Service workers tell UC: Living wage now!

BERKELEY, Calif. — Hundreds of striking service workers, other campus workers, students and faculty gathered on the steps of International House on the University of California–Berkeley campus April 14 to greet incoming UC Chancellor Robert Birgeneau with shouts of “Living wage now” and signs reading, “Strike for justice at UC.” Birgeneau, who was attending a faculty reception on the eve of his inauguration, has said he supports a living wage for the service workers. The service workers, whose wages have not been raised in two years, held their one-day walkout at a dozen UC facilities statewide.

AFSCME Local 3299, which represents some 7,300 UC janitors, food service workers, landscapers and bus drivers, said despite the university’s claims that the strike was illegal, almost all its members participated.

The service workers’ contract expired in June 2004, and was extended by mutual agreement to Jan. 31, 2005. Last month workers voted by 92 percent to authorize a strike.

Though union and university are far apart on wages, AFSCME spokesperson Faith Raider said the most urgent consideration is that a wage hike should be guaranteed and not be conditional on funding from the state.

“Most other workers — faculty, lecturers, librarians, graduate student instructors — got raises during the last two years, but the service workers did not,” said Raider.

“UC service workers’ wages are too low to cover the bare-bones costs of raising a family,” said a February 2005 report by the Oakland-based National Economic Development and Law Center (NEDLC). It noted that most workers were immigrants and people of color whose wage rates are “substantially lower” than those of other workers performing the same duties in the California State University system or the community colleges. Food service workers’ pay is so low they are income-eligible for nine major publicly funded welfare programs.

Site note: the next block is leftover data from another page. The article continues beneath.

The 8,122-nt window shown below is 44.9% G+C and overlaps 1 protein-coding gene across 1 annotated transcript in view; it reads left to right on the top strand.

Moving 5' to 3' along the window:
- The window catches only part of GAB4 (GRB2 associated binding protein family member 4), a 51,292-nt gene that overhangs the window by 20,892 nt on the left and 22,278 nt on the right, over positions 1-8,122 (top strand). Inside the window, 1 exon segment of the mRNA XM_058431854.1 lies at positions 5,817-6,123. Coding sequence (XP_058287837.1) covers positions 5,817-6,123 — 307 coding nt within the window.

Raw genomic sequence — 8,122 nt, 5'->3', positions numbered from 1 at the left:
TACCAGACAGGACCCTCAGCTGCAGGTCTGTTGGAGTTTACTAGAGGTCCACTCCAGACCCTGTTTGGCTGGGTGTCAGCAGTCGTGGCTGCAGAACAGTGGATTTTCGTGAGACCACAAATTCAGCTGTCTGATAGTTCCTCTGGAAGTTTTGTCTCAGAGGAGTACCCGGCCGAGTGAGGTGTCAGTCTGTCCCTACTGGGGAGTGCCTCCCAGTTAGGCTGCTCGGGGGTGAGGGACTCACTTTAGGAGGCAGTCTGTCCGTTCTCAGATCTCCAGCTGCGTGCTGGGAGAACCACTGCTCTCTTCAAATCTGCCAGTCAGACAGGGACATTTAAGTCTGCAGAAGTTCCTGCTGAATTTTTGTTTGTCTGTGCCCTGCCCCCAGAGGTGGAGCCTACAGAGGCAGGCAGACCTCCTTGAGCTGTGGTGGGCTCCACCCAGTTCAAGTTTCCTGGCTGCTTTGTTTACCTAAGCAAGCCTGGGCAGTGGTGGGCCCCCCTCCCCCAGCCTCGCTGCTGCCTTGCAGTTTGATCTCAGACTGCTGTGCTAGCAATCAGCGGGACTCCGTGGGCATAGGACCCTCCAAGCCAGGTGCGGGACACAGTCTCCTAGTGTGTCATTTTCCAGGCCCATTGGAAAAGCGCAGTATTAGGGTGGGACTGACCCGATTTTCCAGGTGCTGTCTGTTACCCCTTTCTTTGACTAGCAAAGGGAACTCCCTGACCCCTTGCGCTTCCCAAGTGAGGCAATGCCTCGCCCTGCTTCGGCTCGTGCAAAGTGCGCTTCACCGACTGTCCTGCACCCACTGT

The union says other issues include a “chance to advance” with real opportunities and promotions, and “better rules to reduce discrimination and favoritism in hiring and promotions.”

Workers said favoritism is a major problem. “Performance evaluations should not be connected to wages,” said Peter Montoya, a longtime custodial worker at the Lawrence Berkeley Laboratory on the Berkeley campus. Montoya and co-worker Yosef Gedela also said workloads are extremely heavy, undermining quality.

The clerical workers’ Coalition of University Employees urged its members not to cross the picket lines, while the UC Students Association, the Graduate Assembly and other student organizations also backed the workers. Labor councils supported the strike. In San Francisco, buses were re-routed to avoid the UCSF campus and hospital, while in Los Angeles, garbage collectors did not pick up trash at UCLA.

In Santa Cruz hundreds of students and strikers sat in at the main entrance for several hours, and the campus was at a standstill. At UC Irvine, some professors brought their classes to the picket line.